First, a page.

I did my usual funeral fantasies, I even added an autopsy, so they could find out I was really an alien. I imagined my people coming back to collect me. They would be disappointed with earth people, telling them I was their last chance at salvation, kind of an alien Jesus. Everyone would cry for my return, but…it’s too late…you didn’t believe in me enough…fuck you rapture!

I was jolted out of my fantasy by the feel of the boat starting to float. This is it, I thought, I guess I’ll just start the engine and hope I drive in the right direction and not just straight out into the Atlantic. When I looked up, I could see the flashing lights of a truck and the horn honking. I moved towards it, through the rip tide and into the harbour.

It was my aunt and my cousin on the end of the pier, in a truck. Honking me back to safety…my heroes.


Had another beach day today.

I brought the wet suit I borrowed from Brian and put it on. I thought a wet suit kept you warm by keeping you dry, but Brian told me this wet suit keeps you warm by allowing a small layer of water to enter. The water then warms up to your body temperature and stays there. The blast of cold water through the suit is kind of shocking.

My only goal was to float.

So, I began to float, staring straight up, it was a perfectly clear blue sky. I could feel the slow swelling of the waves, if I had been tired and could close my eyes without visions of being swallowed by a great white shark, I would fall asleep. Maybe I would land on a separate island, make it on my own, not need anyone.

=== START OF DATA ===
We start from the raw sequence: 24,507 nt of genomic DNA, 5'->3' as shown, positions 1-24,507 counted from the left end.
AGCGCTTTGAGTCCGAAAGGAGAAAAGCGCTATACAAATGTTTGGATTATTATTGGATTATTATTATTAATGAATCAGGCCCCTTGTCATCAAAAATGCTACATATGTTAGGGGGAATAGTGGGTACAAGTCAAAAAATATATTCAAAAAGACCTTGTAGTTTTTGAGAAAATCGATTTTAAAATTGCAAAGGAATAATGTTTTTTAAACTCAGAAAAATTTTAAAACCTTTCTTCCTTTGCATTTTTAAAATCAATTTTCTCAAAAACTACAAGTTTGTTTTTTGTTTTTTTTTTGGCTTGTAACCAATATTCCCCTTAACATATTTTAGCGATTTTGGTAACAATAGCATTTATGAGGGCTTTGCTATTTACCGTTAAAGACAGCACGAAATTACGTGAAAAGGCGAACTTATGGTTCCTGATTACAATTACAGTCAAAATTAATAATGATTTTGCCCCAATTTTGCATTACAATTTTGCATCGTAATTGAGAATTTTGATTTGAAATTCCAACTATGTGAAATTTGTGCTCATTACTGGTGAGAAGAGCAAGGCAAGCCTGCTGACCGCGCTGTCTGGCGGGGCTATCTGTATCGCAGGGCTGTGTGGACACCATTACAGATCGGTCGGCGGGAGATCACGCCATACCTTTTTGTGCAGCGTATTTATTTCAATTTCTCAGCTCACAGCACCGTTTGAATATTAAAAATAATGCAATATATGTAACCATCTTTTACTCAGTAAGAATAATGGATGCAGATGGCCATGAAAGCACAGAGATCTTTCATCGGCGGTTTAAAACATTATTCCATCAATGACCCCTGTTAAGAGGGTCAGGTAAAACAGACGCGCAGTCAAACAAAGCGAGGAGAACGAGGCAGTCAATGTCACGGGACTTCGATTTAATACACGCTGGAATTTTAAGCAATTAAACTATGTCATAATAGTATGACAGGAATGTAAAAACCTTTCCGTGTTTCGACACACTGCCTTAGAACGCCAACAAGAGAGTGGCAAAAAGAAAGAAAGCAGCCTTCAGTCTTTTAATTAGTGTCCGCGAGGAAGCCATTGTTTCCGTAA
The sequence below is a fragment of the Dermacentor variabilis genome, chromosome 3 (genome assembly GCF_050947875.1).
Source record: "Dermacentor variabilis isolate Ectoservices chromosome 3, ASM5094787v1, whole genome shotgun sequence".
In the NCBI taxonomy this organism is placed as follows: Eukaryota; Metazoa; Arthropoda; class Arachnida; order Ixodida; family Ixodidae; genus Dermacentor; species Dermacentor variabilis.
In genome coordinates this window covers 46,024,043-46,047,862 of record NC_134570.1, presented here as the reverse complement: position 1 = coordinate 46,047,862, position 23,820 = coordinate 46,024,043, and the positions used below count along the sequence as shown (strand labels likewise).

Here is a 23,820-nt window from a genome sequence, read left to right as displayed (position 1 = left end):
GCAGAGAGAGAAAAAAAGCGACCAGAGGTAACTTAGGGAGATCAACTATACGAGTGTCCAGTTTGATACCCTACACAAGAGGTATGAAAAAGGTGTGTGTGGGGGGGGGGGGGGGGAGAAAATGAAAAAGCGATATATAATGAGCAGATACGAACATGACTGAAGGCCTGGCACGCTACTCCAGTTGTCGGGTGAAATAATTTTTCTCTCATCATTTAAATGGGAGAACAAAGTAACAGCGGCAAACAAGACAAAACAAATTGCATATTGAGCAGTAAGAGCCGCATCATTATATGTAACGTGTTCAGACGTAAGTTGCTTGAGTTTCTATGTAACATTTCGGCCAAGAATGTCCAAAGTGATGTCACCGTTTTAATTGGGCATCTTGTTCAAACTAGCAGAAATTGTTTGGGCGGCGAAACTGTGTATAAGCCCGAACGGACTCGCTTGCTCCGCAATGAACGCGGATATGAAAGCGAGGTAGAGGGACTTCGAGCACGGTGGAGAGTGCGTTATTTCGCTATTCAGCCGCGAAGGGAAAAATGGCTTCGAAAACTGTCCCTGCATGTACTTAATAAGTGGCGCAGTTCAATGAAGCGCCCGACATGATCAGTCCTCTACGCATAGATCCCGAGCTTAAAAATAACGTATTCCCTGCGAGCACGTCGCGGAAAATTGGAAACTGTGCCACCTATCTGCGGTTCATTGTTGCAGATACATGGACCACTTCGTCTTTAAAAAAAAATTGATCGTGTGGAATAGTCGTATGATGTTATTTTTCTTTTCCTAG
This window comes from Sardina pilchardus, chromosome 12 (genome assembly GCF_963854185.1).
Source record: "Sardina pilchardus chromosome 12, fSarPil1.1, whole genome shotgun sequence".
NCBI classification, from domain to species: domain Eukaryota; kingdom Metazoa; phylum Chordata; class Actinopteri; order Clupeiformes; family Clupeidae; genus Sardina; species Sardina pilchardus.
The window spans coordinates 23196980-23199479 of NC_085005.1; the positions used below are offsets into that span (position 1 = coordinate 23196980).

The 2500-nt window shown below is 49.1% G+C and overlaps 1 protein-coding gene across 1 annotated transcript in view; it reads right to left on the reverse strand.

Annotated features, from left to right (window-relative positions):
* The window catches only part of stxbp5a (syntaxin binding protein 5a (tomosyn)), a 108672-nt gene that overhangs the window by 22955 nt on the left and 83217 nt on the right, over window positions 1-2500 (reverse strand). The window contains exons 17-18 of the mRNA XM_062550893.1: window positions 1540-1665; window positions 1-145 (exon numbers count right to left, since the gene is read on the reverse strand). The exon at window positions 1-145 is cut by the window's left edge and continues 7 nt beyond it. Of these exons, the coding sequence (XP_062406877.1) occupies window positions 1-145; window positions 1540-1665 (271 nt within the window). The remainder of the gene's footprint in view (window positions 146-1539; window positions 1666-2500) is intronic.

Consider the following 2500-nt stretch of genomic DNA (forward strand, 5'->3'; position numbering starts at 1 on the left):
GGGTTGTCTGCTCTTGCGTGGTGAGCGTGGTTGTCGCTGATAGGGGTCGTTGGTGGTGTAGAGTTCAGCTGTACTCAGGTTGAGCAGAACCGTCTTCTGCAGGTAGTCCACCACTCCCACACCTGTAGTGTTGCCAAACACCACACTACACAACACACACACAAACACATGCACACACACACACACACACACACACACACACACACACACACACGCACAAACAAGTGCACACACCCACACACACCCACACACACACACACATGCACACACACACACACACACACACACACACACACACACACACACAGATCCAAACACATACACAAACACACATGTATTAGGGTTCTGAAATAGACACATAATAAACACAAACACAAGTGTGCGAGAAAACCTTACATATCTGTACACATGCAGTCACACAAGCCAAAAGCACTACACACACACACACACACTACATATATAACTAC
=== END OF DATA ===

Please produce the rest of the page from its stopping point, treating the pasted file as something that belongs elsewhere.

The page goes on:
I was lost in fantasies of being a hero in my pretend world when I heard a voice. When I managed to move my now bloated suit sideways, I saw the Canoe lady paddling away. Once again, I forgot to respect the tide. I was further from shore than I realized. I managed to flutter kick my way back while moving my arms as much as possible to propel myself forward. I was terrified I would be pulled out into the ocean and at the same time I felt I must look and sound like a dying fish. A big fish, a big stupid fish. The perfect meal for a hungry great white shark.

I got back on shore and laid down, letting all the saltwater drain from the suit.

I was scared, like the day I was picking dulse by myself.

Then it hit me, everything is dangerous, we are just one shitty decision away from dying.

The fear I felt then is still inside me.


The Canoe Lady